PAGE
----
Day 311: Breakfast of champions

Orange you glad you read this?
Orange you glad you read this?

My everyday hero today probably doesn’t think of herself as a hero. But I do. I ran into her on my way to work this morning.

She’s a colleague in the same office and was running late for a meeting. It was tough keeping up with her pace and she explained she was so rushed this morning, she’d had time to give her daughter breakfast but not herself. And hadn’t packed herself a lunch either, but had thrown some fruit in her bag for later.

We scurried along in tandem then, when I looked over to say something to her, she’d disappeared.

I turned around and this running-late, no-breakfast, working mom had stopped and was bending down to the sidewalk. She took an orange out of her purse and placed it gently in the tattered ball cap that lay beside the homeless man stretched out on the pavement.

“Was that your breakfast?” I asked as we continued walking to work.

“Ya,” she said quietly.

Note to self: Leave a healthy snack on this everyday hero’s desk.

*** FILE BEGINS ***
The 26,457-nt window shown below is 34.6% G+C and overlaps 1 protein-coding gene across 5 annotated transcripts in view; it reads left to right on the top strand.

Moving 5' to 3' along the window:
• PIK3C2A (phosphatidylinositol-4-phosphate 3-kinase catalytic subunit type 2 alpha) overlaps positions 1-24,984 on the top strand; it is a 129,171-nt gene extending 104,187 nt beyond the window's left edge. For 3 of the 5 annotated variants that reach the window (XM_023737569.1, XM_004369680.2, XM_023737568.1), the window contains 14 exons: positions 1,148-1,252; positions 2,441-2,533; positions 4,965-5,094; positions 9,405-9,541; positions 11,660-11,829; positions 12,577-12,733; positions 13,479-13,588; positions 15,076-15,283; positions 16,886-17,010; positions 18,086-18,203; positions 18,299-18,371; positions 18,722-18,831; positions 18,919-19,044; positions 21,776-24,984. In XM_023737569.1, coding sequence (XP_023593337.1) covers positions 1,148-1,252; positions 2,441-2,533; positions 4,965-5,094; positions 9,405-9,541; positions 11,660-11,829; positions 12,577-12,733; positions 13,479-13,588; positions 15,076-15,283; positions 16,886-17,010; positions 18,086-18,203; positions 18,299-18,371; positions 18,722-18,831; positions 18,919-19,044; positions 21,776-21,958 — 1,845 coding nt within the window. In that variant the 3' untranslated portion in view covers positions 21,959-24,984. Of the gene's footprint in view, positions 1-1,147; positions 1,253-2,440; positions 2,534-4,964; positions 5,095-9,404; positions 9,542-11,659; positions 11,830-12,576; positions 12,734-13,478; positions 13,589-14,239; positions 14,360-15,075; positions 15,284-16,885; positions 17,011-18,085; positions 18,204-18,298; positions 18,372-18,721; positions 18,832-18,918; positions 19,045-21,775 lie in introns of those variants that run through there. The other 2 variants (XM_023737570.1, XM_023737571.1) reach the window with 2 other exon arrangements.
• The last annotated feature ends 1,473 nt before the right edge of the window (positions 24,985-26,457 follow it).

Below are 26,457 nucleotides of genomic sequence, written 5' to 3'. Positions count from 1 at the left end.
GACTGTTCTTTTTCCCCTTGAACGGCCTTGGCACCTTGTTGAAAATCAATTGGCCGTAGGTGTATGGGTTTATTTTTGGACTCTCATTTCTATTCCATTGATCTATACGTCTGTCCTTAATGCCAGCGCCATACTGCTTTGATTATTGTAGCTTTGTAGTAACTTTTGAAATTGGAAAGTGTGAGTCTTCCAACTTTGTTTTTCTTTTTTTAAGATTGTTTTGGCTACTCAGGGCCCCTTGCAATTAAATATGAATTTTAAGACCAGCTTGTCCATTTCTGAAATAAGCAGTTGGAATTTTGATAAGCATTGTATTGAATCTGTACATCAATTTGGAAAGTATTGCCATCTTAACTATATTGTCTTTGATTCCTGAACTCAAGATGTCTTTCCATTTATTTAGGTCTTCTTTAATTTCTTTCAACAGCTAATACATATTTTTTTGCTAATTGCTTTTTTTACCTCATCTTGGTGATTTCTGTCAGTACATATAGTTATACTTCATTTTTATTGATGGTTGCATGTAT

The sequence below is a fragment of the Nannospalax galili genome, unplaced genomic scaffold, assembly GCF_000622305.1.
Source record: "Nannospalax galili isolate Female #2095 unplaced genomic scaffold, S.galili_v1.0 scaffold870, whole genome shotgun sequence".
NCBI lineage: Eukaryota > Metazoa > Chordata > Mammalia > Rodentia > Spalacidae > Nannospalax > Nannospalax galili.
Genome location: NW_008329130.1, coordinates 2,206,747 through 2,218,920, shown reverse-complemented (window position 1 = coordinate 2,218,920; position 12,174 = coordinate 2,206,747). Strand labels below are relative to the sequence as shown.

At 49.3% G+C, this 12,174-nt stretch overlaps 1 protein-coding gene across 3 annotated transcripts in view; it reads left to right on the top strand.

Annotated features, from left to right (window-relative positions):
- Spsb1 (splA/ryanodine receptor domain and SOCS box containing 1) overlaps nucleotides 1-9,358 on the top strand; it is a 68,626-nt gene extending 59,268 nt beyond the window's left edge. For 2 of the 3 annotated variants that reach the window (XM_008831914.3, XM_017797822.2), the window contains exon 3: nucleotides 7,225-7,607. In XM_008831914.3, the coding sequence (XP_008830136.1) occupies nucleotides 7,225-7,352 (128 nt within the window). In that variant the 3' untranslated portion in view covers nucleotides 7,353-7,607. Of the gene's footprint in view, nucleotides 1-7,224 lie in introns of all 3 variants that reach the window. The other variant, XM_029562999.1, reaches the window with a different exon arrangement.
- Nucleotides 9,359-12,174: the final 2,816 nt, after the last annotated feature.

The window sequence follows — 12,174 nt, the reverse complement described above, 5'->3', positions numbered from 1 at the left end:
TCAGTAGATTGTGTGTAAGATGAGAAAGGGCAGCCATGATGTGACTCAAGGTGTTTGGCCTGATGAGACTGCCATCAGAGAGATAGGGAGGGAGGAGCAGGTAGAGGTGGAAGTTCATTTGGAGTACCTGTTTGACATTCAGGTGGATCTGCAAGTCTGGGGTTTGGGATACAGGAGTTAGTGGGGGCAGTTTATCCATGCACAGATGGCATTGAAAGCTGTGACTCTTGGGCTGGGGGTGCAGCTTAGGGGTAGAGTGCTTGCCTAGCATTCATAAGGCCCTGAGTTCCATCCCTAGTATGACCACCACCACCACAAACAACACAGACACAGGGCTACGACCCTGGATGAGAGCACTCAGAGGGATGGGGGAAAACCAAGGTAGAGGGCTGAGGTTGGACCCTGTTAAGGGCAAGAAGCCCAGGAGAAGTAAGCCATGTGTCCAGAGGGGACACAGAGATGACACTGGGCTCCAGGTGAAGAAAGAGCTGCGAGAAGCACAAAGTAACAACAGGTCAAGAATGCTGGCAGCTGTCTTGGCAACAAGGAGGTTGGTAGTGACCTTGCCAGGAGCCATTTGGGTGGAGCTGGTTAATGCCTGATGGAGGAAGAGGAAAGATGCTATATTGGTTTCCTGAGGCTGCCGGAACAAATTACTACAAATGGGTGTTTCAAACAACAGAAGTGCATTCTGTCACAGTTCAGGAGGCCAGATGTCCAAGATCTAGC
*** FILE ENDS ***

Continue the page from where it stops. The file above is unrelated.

Did you know?:

  • The orange is technically a hesperidum, a type of berry. [Wow, did not know that.]
  • The orange was the first fresh fruit to bear a trademark. In 1919 the California Fruit Growers Exchange burned ‘Sunkist’ on their oranges.
  • In Queen Victoria’s day, oranges were given as Christmas gifts in England. [My mom still does this. As kids, we thought this was one step up from getting a lump of coal, however.]
  • Florida produces about 70% of the total U.S. crop, and 90% of its production goes to make juice.
  • Brazil produces more oranges than any other country.
  • A popular demonstration at the 1922 Los Angeles County Fair was how to make toothpaste from orange by-products. [May I just pause to say, ewwwwww.]
  • Oranges were introduced to Hawaii in 1792.
  • The most valuable fruit crops in the United States are in order, grapes, apples, oranges and strawberries (2000).

P.S. Here’s a cool song, “Breakeven,” from U.K. band The Script. Enjoy!


Leave a Reply

Fill in your details below or click an icon to log in: Logo

You are commenting using your account. Log Out /  Change )

Google+ photo

You are commenting using your Google+ account. Log Out /  Change )

Twitter picture

You are commenting using your Twitter account. Log Out /  Change )

Facebook photo

You are commenting using your Facebook account. Log Out /  Change )


Connecting to %s